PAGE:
Learning and Earning: working in college Essay

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Learning and Earning: working in college

LEARNING AND EARNING:
WORKING IN COLLEGE
JONATHAN M. ORSZAG
PETER R. ORSZAG
DIANE M. WHITMORE
C
OMMISSIONED BY UPROMISE, INC.
AUGUST 2001
1
Executive Summary
• Students are increasingly likely to work while in college. Since 1984, the fraction of
college students aged 16 to 24 who also work full- or part-time has increased from 49
to 57 percent. Not only are students more likely to work today, but they are more
likely to work full-time: the share of students working full-time while going to school
full-time has nearly doubled, rising from 5.6 percent in 1985 to 10.4 percent in 2000.
In 2000, 828,000 full-time students worked full-time, compared to 366,000 in 1985.
• Working students can be categorized into two groups: those who primarily identify
themselves as students but who work in order to pay the bills, and those who are first
and foremost workers who also take some college classes. Almost two-thirds of
undergraduates who work consider themselves "students who work"; the other third
consider themselves "workers who study."
• In the 1995-96 school year, employed students worked an average of 25 hours per
week. Students at four-year colleges are more likely to work a smaller number of
hours per week. On average, working college students earn roughly $7.50 per hour.
• The empirical evidence suggests that the effects of working while in college varies by
the type of job held (e.g., full-time vs. part-time work) and its relation to the academic
environment (e.g., an on-campus vs. an off-campus job).
• Part-time student employment may have beneficial effects: for example, an oncampus
research position may spark a student's interest in further academic programs
or provide important work experience that will improve future labor market
prospects. Working part-time as a student generally appears to supplant only nonproductive
activities, such as watching television. In addition, students who work
fewer than 10 hours per week have slightly higher GPAs than other similar students.
• However, full-time employment may impair student performance. For example, 55
percent of those students working 35 or more hours per week report that work has a
negative effect on their studies. Students working full-time also reported the
following liabilities: 40 percent report that work limits their class schedule; 36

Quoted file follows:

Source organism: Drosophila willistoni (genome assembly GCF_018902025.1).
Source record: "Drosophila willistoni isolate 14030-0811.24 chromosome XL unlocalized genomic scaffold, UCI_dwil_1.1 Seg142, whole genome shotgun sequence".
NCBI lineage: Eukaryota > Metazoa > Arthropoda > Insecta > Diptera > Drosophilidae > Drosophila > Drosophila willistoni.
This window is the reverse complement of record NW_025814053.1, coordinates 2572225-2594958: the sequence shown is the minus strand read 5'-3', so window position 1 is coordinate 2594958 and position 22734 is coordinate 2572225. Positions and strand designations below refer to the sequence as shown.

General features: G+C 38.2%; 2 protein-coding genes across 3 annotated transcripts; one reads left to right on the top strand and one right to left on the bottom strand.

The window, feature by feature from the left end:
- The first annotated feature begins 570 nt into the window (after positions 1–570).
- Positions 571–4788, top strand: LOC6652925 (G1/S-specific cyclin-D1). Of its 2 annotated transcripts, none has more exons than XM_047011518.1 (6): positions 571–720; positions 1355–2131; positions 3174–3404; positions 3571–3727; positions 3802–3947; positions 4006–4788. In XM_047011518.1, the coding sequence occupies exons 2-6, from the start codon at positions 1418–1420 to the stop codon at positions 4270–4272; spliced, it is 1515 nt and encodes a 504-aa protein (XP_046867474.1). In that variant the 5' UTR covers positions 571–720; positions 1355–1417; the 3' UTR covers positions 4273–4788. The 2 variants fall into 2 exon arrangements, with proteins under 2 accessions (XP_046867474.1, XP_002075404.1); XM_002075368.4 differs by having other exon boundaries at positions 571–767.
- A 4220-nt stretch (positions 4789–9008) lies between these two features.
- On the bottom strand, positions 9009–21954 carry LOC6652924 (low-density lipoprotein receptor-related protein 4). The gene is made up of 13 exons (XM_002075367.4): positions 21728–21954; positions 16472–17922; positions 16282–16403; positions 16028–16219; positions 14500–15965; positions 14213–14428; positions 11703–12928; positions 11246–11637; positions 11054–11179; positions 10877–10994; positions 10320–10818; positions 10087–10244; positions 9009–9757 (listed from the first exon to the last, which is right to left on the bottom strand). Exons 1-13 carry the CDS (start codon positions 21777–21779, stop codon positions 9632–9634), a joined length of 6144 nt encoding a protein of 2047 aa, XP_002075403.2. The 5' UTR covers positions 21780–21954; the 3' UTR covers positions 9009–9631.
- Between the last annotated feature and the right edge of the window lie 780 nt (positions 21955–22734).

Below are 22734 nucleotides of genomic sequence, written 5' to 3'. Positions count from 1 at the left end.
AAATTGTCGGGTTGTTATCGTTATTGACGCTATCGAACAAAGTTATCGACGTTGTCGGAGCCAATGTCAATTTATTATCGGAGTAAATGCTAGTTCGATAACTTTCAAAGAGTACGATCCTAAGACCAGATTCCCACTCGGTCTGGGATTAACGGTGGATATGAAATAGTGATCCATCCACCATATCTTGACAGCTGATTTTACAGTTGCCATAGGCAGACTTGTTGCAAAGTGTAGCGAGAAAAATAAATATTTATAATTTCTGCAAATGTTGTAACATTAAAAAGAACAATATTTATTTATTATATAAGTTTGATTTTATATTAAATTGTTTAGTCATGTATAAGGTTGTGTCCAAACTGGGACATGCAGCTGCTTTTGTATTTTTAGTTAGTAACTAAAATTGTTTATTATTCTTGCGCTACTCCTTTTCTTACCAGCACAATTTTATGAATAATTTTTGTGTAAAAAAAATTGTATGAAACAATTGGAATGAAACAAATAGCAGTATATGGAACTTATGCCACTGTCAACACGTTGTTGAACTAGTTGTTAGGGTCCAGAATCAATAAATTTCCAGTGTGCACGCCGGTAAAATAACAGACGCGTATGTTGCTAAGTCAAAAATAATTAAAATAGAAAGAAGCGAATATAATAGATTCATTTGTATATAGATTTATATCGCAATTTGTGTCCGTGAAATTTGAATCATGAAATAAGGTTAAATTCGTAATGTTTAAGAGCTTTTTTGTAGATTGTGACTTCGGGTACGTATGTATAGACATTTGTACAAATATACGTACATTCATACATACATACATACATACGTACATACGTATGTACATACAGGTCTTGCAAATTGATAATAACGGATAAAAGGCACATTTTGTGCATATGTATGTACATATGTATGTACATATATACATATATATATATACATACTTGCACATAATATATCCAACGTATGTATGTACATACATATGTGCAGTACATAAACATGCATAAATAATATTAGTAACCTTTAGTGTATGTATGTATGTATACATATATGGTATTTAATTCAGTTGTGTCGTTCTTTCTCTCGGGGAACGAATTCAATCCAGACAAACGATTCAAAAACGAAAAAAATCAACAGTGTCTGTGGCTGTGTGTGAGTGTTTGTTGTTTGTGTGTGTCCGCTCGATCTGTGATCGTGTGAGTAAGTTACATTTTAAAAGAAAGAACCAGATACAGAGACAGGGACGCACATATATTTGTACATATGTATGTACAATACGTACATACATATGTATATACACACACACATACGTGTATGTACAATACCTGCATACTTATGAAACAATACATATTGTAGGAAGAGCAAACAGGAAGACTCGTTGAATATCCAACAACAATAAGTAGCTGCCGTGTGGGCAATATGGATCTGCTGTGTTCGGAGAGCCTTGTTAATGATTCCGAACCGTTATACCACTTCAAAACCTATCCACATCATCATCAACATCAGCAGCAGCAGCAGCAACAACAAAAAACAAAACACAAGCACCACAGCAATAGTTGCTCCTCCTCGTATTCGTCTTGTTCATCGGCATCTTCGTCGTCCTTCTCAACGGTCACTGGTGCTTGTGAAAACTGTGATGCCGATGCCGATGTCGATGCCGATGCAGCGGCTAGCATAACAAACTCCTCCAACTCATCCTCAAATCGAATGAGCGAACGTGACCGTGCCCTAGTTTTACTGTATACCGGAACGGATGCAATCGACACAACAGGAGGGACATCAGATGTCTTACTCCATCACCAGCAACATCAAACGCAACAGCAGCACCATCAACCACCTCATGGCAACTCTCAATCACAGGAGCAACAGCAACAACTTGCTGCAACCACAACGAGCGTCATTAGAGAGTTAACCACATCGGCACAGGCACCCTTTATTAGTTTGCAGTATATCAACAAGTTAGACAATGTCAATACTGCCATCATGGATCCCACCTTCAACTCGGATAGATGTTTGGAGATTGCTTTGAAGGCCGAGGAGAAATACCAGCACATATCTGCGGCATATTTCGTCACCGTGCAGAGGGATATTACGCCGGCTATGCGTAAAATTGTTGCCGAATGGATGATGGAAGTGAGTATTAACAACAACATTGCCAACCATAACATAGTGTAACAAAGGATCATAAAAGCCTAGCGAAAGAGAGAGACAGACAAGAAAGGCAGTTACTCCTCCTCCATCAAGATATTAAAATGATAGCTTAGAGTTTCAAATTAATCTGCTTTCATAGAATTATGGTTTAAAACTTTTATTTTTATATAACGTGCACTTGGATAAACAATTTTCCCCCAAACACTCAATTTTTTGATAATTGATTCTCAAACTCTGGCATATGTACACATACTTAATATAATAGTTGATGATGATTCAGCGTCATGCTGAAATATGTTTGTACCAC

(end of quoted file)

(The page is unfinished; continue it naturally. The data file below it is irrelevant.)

percent report it reduces their class choices; 30 percent report it limits the number of
classes they take; and 26 percent report it limits access to the library.
• Students who work full-time are also more likely to drop out of school. For example,
the available evidence is consistent with a roughly 10 percentage point differential in
graduation rates between full-time and part-time workers. In 2000, nearly 830,000
full-time college students worked full-time. Because of the adverse effects of such
full-time work, tens of thousands of these college students are likely to drop out of
school and fail to receive a college degree.
• Working a limited number of hours (e.g., 10 hours a week) at an on-campus job
appears to have positive impacts on student performance, while working a significant
2
number of hours (e.g., 35 hours or more per week) has adverse consequences. It is
unclear at what point student employment moves from being beneficial to being
counterproductive. But the difference between graduating from college and not
graduating from college may involve a change in work schedules that would have a
modest impact on student earnings relative to the lifetime gains from completing
college. For example, reducing hours worked by 10 hours (from 35 hours per week
to 25 hours per week) would reduce a student's annual earnings during the school
year by roughly $2,250. Such potential earnings pale in comparison to the lifetime
gains from completing college.
• Since full-time work appears to have negative effects on student enrollment rates and
perhaps also on academic performance, it is therefore of particular concern that fulltime
work among full-time college students has risen sharply over the past 15 years.
For these students, the research suggests that, if possible, it may be prudent to find
other ways of financing college so they can complete their degrees, maintain their
academic performance levels, and thereby reap the long-term benefits of a college
education.
3
Learning and Earning:
Working in College
Jonathan M. Orszag, Peter R. Orszag, and Diane M. Whitmore1
August 2001
The financial burden of college tuition is significant and rising. In light of the
increasing price of college, many families are facing significant challenges in financing
their children's education.2 The evidence shows that as one response to the financial
burden of college tuition, students are working more while in college. Over 60 percent of
college students report that their parents now expect them to work during the school year
to help cover expenses.3 More students are working, and more are working longer hours.
Today, more than half of college students have a job. In 1999, on average,
working students earned roughly $7.50 per hour. These earnings undoubtedly help to
alleviate some of families' financial struggle to pay for college in the short run. But the
extent of working while in college raises important questions. In particular, what is the
overall effect of work? Does it have a beneficial effect in the long run by building
discipline and a strong work ethic in students, or does it have a deleterious effect by
diverting students' efforts from schoolwork? The evidence suggests that the answers
depend on how much a student works and what type of job she has.
1 Jonathan M. Orszag (jorszag@sbgo.com) is Managing Director of Sebago Associates. He previously
served as Director of the Office of Policy and Strategic Planning at the Department of Commerce, and was
an Economic Policy Advisor on the National Economic Council at the White House. Peter R. Orszag
(orszagp@sbgo.com) is President of Sebago Associates. He is also a Senior Fellow in Economic Studies at
the Brookings Institution. He has previously served as Special Assistant to the President for Economic
Policy, as Senior Economist on the Council of Economic Advisers, and as a member of the economics
faculty at the University of California, Berkeley. Diane M. Whitmore (whitmore@sbgo.com) is Economic